First, the sales tax hike would be six-tenths of a percentage point, slightly higher than the Senate’s half-a-point, and extra revenues would go toward roads, schools and a new state mental hospital at Fulton. The income tax cut is slightly smaller – two-thirds of a percentage point instead of three-fourths, and would only kick in if general revenues increase by $100 million. State Representative Jon Carpenter (D, Kansas City) says it’s still a bad bill.
"The idea that cutting the personal income tax from 6 (percent) to 5 and a third (percent) is gonna convince a whole bunch of people to move to Missouri, and invest and make their home here, is just…you know, I don’t think anybody here really believes that," Carpenter said.
The bill’s backers say it will help Missouri compete with Kansas and other neighboring states with friendlier tax climates. Andrew Koenig (R, Winchester) was the official House handler for the Senate bill.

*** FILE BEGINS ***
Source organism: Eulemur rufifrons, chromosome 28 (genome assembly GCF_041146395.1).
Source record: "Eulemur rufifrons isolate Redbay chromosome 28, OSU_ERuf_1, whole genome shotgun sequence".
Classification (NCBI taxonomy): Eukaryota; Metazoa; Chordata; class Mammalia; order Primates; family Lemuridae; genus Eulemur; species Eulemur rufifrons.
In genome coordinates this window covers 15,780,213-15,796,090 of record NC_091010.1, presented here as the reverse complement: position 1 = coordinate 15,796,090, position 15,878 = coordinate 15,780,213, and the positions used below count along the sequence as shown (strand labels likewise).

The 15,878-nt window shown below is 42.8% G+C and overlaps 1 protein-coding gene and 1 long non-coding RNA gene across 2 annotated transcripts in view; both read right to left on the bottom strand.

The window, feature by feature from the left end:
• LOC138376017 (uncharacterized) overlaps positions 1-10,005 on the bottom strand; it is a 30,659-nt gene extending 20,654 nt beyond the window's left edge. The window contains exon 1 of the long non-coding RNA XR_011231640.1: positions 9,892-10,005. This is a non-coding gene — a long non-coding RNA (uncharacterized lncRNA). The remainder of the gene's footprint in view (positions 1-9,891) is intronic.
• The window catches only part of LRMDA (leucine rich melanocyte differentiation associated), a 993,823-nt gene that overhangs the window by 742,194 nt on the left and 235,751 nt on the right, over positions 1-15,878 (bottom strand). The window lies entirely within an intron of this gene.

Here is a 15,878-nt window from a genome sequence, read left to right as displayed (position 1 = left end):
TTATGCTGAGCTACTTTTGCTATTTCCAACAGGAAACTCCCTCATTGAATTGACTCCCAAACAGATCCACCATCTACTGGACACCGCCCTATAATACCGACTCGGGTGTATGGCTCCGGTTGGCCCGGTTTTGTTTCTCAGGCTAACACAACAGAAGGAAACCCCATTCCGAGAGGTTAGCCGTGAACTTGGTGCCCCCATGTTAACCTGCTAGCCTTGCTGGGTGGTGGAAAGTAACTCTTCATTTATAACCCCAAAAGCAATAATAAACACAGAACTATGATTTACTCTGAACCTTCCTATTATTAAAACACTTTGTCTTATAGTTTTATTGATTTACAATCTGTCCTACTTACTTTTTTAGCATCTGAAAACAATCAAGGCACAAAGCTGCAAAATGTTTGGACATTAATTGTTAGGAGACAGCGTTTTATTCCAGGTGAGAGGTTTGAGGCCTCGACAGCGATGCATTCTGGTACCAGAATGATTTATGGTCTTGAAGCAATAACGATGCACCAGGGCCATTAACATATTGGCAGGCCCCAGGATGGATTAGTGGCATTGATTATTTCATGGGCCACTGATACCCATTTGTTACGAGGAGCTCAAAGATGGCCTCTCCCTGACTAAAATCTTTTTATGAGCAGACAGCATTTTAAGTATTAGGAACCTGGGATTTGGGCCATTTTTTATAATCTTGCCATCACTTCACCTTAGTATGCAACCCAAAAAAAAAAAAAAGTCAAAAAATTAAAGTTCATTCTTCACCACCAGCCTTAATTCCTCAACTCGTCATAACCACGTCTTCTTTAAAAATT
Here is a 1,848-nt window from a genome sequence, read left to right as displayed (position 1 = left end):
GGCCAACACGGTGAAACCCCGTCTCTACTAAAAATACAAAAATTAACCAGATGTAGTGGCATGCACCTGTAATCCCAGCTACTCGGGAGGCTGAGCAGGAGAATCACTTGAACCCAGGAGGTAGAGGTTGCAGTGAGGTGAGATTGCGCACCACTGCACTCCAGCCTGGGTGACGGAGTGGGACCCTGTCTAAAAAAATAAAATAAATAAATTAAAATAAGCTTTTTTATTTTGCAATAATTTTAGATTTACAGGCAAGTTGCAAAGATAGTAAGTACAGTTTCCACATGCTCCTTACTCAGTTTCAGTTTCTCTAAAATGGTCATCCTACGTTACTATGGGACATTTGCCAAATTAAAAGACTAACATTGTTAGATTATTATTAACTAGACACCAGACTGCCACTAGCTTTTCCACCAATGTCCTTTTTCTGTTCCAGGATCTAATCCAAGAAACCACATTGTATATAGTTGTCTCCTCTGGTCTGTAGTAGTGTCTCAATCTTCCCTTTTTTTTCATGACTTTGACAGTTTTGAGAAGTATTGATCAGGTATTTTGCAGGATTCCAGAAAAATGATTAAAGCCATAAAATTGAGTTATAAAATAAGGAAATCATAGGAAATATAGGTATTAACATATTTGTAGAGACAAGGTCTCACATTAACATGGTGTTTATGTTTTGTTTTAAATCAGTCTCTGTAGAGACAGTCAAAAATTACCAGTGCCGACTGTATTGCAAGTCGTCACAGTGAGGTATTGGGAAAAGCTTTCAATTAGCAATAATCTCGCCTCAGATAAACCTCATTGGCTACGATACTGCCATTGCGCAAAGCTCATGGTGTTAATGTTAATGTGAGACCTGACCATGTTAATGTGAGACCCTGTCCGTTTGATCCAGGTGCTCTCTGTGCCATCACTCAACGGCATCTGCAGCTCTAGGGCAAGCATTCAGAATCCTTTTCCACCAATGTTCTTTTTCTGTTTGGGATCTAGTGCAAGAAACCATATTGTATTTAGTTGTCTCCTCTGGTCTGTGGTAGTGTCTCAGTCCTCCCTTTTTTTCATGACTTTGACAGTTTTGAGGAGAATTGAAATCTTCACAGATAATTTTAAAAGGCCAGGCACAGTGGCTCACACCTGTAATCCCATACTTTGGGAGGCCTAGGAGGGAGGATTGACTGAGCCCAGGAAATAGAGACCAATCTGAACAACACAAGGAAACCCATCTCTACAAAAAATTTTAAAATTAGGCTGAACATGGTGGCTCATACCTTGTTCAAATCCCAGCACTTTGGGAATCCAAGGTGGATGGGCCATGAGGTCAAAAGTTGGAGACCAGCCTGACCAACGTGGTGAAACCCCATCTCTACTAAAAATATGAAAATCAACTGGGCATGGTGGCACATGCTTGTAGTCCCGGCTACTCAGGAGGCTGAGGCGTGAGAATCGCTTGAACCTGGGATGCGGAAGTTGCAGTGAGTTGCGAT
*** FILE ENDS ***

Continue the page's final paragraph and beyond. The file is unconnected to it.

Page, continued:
"We happen to be surrounded by states like Oklahoma and Kansas and Tennessee, that are committed to reducing their income tax – or may not have an income tax at all," Koenig said. "If we want Missouri to remain competitive, we need to do the same – we need to reduce our income tax."
Democrats also argued that if the tax cut backfires and cripples Missouri’s economy that it would be very hard to reverse, because tax hikes of $90 million or more require voter approval. The bill now goes back to the Senate, which can either accept the changes and send the bill to Governor Jay Nixon (D), or reject them and negotiate a compromise with the House.
Follow Marshall Griffin on Twitter: @MarshallGReport